The Bohr Atom

In 1913 Niels Bohr came to work in the laboratory of Ernest Rutherford. Rutherford, who had a few years earlier, discovered the planetary model of the atom asked Bohr to work on it because there were some problems with the model: According to the physics of the time, Rutherford's planetary atom should have an extremely short lifetime. Bohr thought about the problem and knew of the emission spectrum of hydrogen. He quickly realized that the two problems were connected and after some thought came up with the Bohr model of the atom. Bohr's model of the atom revolutionized atomic physics.
The Bohr model consists of four principles:
1) Electrons assume only certain orbits around the nucleus. These orbits are stable and called "stationary" orbits.
2) Each orbit has an energy associated with it. For example the orbit closest to the nucleus has an energy E1, the next closest E2 and so on.
3) Light is emitted when an electron jumps from a higher orbit to a lower orbit and absorbed when it jumps from a lower to higher orbit.

The energy and frequency of light emitted or absorbed is given by the difference between the two orbit energies, e.g.,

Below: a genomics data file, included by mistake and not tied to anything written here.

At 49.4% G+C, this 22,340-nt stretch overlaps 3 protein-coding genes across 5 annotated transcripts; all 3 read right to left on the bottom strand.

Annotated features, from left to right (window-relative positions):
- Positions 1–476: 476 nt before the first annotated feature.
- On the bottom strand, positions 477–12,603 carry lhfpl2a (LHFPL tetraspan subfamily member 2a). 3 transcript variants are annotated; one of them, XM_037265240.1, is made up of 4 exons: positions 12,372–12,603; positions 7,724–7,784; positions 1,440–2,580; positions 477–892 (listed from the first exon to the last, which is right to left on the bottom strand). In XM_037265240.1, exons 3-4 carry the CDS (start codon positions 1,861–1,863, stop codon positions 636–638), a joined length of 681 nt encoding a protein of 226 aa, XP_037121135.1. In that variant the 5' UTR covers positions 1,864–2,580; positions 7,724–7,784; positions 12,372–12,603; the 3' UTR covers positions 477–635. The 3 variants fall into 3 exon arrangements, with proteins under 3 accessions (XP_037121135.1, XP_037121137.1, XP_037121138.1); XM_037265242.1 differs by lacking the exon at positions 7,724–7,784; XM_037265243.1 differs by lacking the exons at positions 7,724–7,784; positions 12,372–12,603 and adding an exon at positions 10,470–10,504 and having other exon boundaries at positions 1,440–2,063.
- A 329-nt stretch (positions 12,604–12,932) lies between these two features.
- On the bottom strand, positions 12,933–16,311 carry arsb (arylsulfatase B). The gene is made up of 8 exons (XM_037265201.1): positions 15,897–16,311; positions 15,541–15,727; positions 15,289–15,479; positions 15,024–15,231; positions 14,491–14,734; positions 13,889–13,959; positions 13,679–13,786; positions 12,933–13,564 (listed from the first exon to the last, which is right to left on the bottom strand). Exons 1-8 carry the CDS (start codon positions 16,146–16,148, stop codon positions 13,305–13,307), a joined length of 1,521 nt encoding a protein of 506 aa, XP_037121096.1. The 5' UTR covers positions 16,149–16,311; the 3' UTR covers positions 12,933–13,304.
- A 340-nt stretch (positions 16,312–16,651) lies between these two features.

E(light) = Ef - Ei

n = E(light)/h

h= Planck's constant = 6.627x10-34 Js

where "f" and "i" represent final and initial orbits.

With these conditions Bohr was able to explain the stability of atoms as well as the emission spectrum of hydrogen. According to Bohr's model only certain orbits were allowed which means only certain energies are possible. These energies naturally lead to the explanation of the hydrogen atom spectrum:
Bohr's model was so successful that he immediately received world-wide fame. Unfortunately, Bohr's model worked only for hydrogen. Thus the final atomic model was yet to be developed.

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C101 Class Notes
Prof. N. De Leon